Function Posted March 16, 2014 Share Posted March 16, 2014 (edited) Hello In July, I'm doing the approval exam for Medicine school. The exam is a multiple-choice-exam, which consists out of 2 parts: "knowledge and insight in sciences" and "gathering and processing information". The first part consists out of 40 questions (10 maths, 10 physics, 10 biology & 10 chemistry), with each 4 possible answers. A good answer (let's call the number of good answers [math]a[/math]) results in +1 point, a bad answer (let's call the number of bad answers [math]b[/math]) in -1/3 point (correction for guessing) and 0 points if you leave the question open (the number of questions to which no answer is given would then be [math]40-(a+b)[/math]. I'd think that the total score, on 40 points, would thus be: [math]T=a-\frac{b}{3}[/math] or [math]T=40-\frac{b}{3}-(40-(a+b))[/math] I think I've already made a mistake, for if these two should be equal, it would result in the solution that [math]b=0[/math] or that 2 = -1. Now let's first work with the first equation: according to me, it says that for 1-3 bad answers, at least 21 good answers must be given, for 4-6 bad answers, 22 good answers, and so on. Would this be correct? I'd think so, for if 0 bad answers are given, at least 20 good answers must be given, in order to have at least a score of 20/40. (Other than that, one can have a maximal of 15 bad answers. However, if one makes 15 mistakes, he has to give 25 good answers, leaving no other question open.) Don't know why the second equation isn't right, though... Could someone help me? Thanks! F. Edited March 16, 2014 by Function Link to comment Share on other sites More sharing options...

John Posted March 16, 2014 Share Posted March 16, 2014 (edited) The second equation assumes a = 40, which means all questions were answered correctly. Setting your two expressions equal to each other, we have [math]\begin{array}{rcl}a - \frac{b}{3} & = & 40 - \frac{b}{3} - (40 - (a + b)) \\ a &= & 40 - 40 + (a + b) \\ a & = & a + b\end{array}[/math] thus b = 0 as expected. I'm not sure what reasoning leads you to conclude from this that 2 = -1. Edited March 16, 2014 by John Link to comment Share on other sites More sharing options...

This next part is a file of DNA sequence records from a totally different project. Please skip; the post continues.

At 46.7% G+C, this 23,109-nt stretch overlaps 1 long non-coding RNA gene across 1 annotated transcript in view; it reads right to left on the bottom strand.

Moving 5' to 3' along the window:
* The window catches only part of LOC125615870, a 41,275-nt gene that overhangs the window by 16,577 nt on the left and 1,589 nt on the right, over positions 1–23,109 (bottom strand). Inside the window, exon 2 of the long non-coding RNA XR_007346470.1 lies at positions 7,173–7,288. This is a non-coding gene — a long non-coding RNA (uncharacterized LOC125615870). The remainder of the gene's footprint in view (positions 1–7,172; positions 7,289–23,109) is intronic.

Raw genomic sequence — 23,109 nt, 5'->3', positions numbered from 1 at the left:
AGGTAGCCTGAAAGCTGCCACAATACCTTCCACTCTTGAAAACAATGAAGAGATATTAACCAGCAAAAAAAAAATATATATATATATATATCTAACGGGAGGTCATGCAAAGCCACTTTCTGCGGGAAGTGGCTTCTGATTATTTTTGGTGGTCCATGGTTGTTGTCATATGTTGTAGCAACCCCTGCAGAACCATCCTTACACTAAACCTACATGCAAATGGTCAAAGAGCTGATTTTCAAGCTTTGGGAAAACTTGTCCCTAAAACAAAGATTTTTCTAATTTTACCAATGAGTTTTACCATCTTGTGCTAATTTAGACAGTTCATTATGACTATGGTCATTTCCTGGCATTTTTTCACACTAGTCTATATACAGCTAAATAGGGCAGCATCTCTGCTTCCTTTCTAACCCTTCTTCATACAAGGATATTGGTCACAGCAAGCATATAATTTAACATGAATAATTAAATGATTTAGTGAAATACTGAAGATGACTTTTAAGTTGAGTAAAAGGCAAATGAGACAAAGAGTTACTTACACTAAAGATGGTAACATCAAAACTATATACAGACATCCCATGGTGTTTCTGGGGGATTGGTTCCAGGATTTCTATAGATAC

Function Posted March 16, 2014 Author Share Posted March 16, 2014 (edited) This is how I got -1=2 [math] \begin{array}{lrcl}&a-\frac{b}{3}&=&40-\frac{b}{3}-(40-(a+b))\\ & & & \\ \Leftrightarrow&a-\frac{b}{3}&=&-\frac{b}{3}+a+b\\ & & & \\ \Leftrightarrow&a-\frac{b}{3}&=&\frac{2b}{3}+a\\ & & & \\ \Leftrightarrow&-1&=&2\end{array} [/math] Edited March 16, 2014 by Function Link to comment Share on other sites More sharing options...

John Posted March 16, 2014 Share Posted March 16, 2014 (edited) Alright. Continuing on, we have that a = a + b, so b = 0. In short, to reason that -1 = 2 from what you have above requires that b is nonzero, which we can't assume, and which is ultimately false. Edited because I originally misread your post. Edit 2: The array syntax only works for me when I have the entire thing on one line. Edited March 16, 2014 by John Link to comment Share on other sites More sharing options...

Endy0816 Posted March 16, 2014 Share Posted March 16, 2014 Is this what you are looking for? [latex] T=a-\frac{b}{3}-0(40-(a+b)) [/latex] Link to comment Share on other sites More sharing options...

Function Posted March 16, 2014 Author Share Posted March 16, 2014 Alright. Continuing on, we have that a = a + b, so b = 0. In short, to reason that -1 = 2 from what you have above requires that b is nonzero, which we can't assume, and which is ultimately false. Edited because I originally misread your post. Edit 2: The array syntax only works for me when I have the entire thing on one line. Ah yes, of course.. Once again I had overseen that if 1*0 = 2*0, 1 [math]\neq[/math] 2... My bad. Thanks. Link to comment Share on other sites More sharing options...

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